President Obama held a town hall meeting Wednesday at a wind turbine manufacturing plant in Fairless Hills, Pa., to promote his Big Green energy agenda. Not everyone in the audience was receptive to his message.
When one man failed to clap as Obama talked about government forcing higher fuel efficiency standards (which, contrary to the president, did not reduce U.S. oil imports a single drop), Obama teased him: “If you’re complaining about the price of gas and you’re only getting eight miles a gallon — (laughter) — you may have a big family, … How many you have? Ten kids, you say? (Laughter.) Well, you definitely need a hybrid van then.”
In fact, there are no family-sized hybrid minivans on sale now, and any that come online in the near future will likely cost somewhere north of $30,000. We doubt that a family of 12, or even an average family of four, has that much money just lying around to invest in Obama’s Big Green dreams. But we’ve seen this Obama many times before. Instead of understanding the challenges facing his fellow Americans, and working to lower their energy costs, Obama lectures them about the alleged errors of their ways and tells them how they should spend their hard-earned money. The Fairless Hills exchange was an illustration of the professional politician who thinks he’s the boss, when in fact he is supposed to be the elected servant.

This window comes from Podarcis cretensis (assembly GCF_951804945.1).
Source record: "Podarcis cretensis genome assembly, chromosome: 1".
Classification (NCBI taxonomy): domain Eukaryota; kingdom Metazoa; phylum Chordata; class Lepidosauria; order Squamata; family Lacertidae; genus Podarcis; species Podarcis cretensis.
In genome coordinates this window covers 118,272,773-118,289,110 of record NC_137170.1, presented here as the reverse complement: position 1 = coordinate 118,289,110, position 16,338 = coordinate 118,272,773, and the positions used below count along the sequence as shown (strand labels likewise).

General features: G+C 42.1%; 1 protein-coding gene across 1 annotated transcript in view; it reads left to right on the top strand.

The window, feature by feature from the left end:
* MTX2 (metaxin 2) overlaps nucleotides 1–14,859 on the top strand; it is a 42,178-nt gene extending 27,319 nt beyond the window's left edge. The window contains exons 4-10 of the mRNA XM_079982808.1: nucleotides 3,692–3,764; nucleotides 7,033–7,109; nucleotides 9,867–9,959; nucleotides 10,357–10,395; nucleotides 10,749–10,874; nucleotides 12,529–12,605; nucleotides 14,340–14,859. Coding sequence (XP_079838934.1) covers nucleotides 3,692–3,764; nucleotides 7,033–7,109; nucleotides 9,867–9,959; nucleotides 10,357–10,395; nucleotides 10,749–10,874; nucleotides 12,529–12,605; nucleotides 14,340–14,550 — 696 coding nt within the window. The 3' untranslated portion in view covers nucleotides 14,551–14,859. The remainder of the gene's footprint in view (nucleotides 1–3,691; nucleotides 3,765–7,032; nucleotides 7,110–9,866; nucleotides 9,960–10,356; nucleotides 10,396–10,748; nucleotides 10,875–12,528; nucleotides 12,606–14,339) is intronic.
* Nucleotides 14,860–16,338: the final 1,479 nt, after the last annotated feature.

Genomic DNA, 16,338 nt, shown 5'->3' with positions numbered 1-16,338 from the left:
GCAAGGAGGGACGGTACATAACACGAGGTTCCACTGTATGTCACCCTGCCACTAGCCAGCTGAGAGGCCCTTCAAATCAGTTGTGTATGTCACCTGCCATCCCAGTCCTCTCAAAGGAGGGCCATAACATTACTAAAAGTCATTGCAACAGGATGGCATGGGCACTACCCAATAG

“There is no magic formula to driving gas prices down,” the president also said Wednesday. Maybe so, but Obama has figured out a pretty good formula for driving gas prices up. Immediately after taking office in 2009, his interior secretary, Ken Salazar, canceled 77 previously approved leases for oil and gas development in Utah. In February 2010, the Environmental Protection Agency mandated that consumers buy 36 billion gallons of renewable fuels (like ethanol) by 2020. By July 2010, the White House banned drilling in the Gulf of Mexico in the wake of the Deepwater Horizon disaster. The ban has since been lifted, but only half a dozen permits have been issued despite hundreds of pending applications. Now the Energy Information Administration projects a 13 percent decline in off-shore oil production this year.
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